Water levels in Venice are at record lows
Water levels in Venice are at their lowest point ever since records began. Canals are measuring about 28 inches below the seasonal average and daily transportation on water taxis and gondolas is becoming difficult.
This is an unusual problem for "The Floating City." What's much more common this time of year is "acqua alta" or high water. High tides that cause flooding in major portions of the city usually occur multiple times a year.
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But 2016 looks like it will be off to a dry start in Venice. A local newspaper says a combination of abnormal tides and a dry season have resulted in the low water levels.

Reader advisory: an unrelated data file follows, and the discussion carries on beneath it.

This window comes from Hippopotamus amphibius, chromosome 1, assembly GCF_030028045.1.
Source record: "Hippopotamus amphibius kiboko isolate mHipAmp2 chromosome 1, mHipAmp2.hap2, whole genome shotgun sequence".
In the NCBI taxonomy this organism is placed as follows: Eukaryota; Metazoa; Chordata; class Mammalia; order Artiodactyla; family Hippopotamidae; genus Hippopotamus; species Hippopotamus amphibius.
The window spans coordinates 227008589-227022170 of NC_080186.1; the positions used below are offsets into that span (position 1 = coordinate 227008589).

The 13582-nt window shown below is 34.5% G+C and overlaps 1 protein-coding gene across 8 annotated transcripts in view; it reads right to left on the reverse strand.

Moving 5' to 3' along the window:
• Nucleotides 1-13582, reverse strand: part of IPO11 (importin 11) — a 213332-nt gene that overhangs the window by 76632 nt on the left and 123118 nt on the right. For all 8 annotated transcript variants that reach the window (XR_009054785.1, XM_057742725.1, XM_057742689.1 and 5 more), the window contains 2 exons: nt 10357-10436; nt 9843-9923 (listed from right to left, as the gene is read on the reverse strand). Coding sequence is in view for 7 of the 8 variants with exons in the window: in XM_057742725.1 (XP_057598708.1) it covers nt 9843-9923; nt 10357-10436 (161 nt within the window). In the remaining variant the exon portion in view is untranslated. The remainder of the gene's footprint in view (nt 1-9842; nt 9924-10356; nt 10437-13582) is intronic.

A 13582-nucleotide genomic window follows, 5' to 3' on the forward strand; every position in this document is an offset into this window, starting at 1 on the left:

Low waters along the Grand Canal are revealing poor maintenance on the city's waterways. The lack of upkeep along the canals might have something to do with a multibillion-dollar construction project to build gates to protect the city from floods.
According to CNN, that project is already a decade behind schedule and way over budget, so it's no huge surprise the upkeep of canals has fallen by the wayside.
And yet, with more than 20 million tourists visiting the city each year, we're thinking it's vital for the city to have some pretty canals to show off. Finding that perfect level of keeping the waters not too high and not too low, however, is beyond us.